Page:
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MLB return: Union fires back at commissioner, round and round they go

MLB return: Union fires back at commissioner, round and round they go

Less than two hours after ESPN reported MLB Commissioner Rob Manfred was less confident a season would happen in 2020, the players’ association fired off another missive.

“Players are disgusted that after Rob Manfred unequivocally told Players and fans that there would ‘100%’ be a 2020 season, he has decided to back on his word and is now threatening to cancel the entire season. Any implication that the Players Association has somehow delayed progress on health and safety protocols is completely false, as Rob has recently acknowledged the parties are ‘very, very close.’ This latest threat is just one more indication Major League Baseball has been negotiating in bad faith since the beginning. This has always been about extracting additional pay cuts from Players and this is just another day and another bad faith tactic in their ongoing campaign.”

The 2020 season is in serious jeopardy. Both sides have upped their rancor in recent days. Manfred said earlier in the day he was less confident about a 2020 season happening after the MLBPA asked him for a “when and where” season start over the weekend.

RELATED: UNION TRIES TO FORCE OWNERS’ HAND AFTER SWIFTLY REJECTING LATEST OFFER

During a sitdown interview with ESPN for a Monday night special about the return of sports, the commissioner said, "I'm not confident. I think there's real risk; and as long as there's no dialogue, that real risk is gonna continue," when asked for his confidence level of a MLB season in 2020.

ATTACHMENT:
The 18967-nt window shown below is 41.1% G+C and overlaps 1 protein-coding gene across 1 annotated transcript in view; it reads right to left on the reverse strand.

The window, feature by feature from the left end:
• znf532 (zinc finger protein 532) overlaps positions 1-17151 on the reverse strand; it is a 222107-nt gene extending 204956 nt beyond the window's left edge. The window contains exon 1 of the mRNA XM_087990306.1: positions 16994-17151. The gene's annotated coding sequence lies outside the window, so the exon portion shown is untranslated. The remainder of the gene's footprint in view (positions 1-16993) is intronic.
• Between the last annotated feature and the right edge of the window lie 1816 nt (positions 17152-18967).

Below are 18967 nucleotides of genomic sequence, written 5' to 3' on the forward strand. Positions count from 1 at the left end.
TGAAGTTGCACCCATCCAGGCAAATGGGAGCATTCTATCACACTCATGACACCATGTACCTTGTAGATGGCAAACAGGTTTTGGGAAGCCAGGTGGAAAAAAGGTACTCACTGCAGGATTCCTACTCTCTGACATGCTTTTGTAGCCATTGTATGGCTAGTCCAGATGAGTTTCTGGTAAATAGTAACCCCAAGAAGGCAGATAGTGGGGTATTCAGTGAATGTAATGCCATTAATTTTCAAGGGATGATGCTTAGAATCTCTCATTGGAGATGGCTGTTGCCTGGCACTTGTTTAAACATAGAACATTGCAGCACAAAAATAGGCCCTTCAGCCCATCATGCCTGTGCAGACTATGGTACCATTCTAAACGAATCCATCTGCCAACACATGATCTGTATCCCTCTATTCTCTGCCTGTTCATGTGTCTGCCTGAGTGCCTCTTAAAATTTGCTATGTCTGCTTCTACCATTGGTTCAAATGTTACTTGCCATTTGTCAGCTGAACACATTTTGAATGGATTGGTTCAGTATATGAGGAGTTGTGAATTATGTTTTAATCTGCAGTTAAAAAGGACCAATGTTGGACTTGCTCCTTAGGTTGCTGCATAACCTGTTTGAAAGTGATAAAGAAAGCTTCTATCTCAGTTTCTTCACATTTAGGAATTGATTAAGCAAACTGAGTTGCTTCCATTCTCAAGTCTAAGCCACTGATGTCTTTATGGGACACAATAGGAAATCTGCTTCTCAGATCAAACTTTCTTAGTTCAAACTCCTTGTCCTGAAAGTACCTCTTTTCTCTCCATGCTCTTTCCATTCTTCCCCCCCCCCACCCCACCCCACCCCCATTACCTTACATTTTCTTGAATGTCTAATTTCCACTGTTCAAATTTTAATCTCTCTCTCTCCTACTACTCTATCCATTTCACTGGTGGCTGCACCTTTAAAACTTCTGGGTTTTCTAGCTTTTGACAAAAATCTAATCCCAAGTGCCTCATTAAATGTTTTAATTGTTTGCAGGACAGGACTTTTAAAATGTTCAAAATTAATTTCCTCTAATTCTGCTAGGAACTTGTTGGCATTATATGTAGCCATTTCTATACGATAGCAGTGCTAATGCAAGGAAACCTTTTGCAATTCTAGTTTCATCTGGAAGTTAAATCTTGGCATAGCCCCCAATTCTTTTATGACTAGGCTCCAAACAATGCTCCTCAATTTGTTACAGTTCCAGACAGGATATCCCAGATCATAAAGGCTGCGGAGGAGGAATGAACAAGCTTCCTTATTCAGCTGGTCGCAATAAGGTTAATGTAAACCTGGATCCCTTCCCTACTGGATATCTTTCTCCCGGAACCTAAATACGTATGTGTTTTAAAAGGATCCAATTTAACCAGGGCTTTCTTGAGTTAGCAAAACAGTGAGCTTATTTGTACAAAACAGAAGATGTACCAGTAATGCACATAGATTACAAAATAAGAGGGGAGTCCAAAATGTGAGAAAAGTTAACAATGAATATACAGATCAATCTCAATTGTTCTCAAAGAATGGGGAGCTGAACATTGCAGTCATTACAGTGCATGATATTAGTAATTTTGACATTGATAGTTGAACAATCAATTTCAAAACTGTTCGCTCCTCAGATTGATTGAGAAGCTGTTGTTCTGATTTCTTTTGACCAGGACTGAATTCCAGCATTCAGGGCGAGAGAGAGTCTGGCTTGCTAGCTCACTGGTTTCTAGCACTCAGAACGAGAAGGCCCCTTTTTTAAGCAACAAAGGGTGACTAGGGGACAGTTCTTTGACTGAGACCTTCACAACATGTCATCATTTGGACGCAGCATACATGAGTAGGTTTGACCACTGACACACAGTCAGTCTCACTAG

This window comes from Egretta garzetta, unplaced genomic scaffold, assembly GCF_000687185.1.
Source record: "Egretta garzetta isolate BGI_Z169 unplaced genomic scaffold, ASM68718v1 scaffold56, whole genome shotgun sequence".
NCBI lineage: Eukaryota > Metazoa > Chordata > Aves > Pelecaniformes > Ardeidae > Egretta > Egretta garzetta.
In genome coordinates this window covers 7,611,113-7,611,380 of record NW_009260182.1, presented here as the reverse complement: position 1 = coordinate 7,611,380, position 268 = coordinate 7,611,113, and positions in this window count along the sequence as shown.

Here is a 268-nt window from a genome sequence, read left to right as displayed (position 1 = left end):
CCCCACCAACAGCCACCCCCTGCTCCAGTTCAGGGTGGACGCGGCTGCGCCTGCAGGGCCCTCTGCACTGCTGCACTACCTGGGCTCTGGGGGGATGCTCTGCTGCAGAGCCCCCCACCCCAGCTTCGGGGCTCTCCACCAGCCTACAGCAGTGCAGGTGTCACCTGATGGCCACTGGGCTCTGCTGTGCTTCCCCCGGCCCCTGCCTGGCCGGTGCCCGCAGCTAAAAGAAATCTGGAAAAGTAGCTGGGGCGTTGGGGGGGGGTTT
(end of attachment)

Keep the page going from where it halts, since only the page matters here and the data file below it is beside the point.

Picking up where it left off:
He went on to call the optics of the situation a “disaster for our game” and accused the union of negotiating in bad faith.

"I had been hopeful that once we got to common ground on the idea that we were gonna pay the players' full prorated salary, that we would get some cooperation in terms of proceeding under the agreement that we negotiated with the MLBPA on March 26," Manfred told ESPN. "Unfortunately, over the weekend, while Tony Clark was declaring his desire to get back to work, the union's top lawyer was out telling reporters, players and eventually getting back to owners that as soon as we issued a schedule -- as they requested -- they intended to file a grievance claiming they were entitled to an additional billion dollars. Obviously, that sort of bad-faith tactic makes it extremely difficult to move forward in these circumstances."
Manfred is in a tight spot. He either imposes the 50-game season and possibly ends up fighting a large grievance from the union or he comes up on games and off any further salary cut, which means he caves to the players, and costs the owners more money.

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Players predictably blasted his comments on social media Monday. The union’s retort was also predictable.

This back-and-forth has reached its final stages. Manfred is contradicting his own flat statements -- he guaranteed a 2020 season in back-to-back interviews last week. The players have dug in. Owners will have to decide which avenue to go down.

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MLB return: Union tries to force owners’ hand after swiftly rejecting latest offer

MLB return: Union tries to force owners’ hand after swiftly rejecting latest offer

The Major League Baseball Players Association did not counter the league’s latest proposal Saturday. They punted it into the neighbor’s yard.

The MLBPA has now reached the point of daring the league to impose a 50-game season for full prorated pay. Major League Baseball commissioner Rob Manfred threatened to force such a move -- it appears both sides think he would be within his rights based on an agreement reached in March -- earlier in the week. Saturday, the union’s ambitious response to the league’s latest offer ostensibly told him, “Go ahead.”

Here is the statement from MLBPA executive director Tony Clark:

“Players want to play. It’s who we are and what we do.

“Since March, the Association has made it clear that our No. 1 focus is playing the fullest season possible, as soon as possible, as safely as possible. Players agreed to billions in monetary concessions as a means to that end, and in the face of repeated media leaks and misdirection we made additional proposals to inject new revenues into the industry -- proposals that would benefit the owners, players, broadcast partners, and fans alike.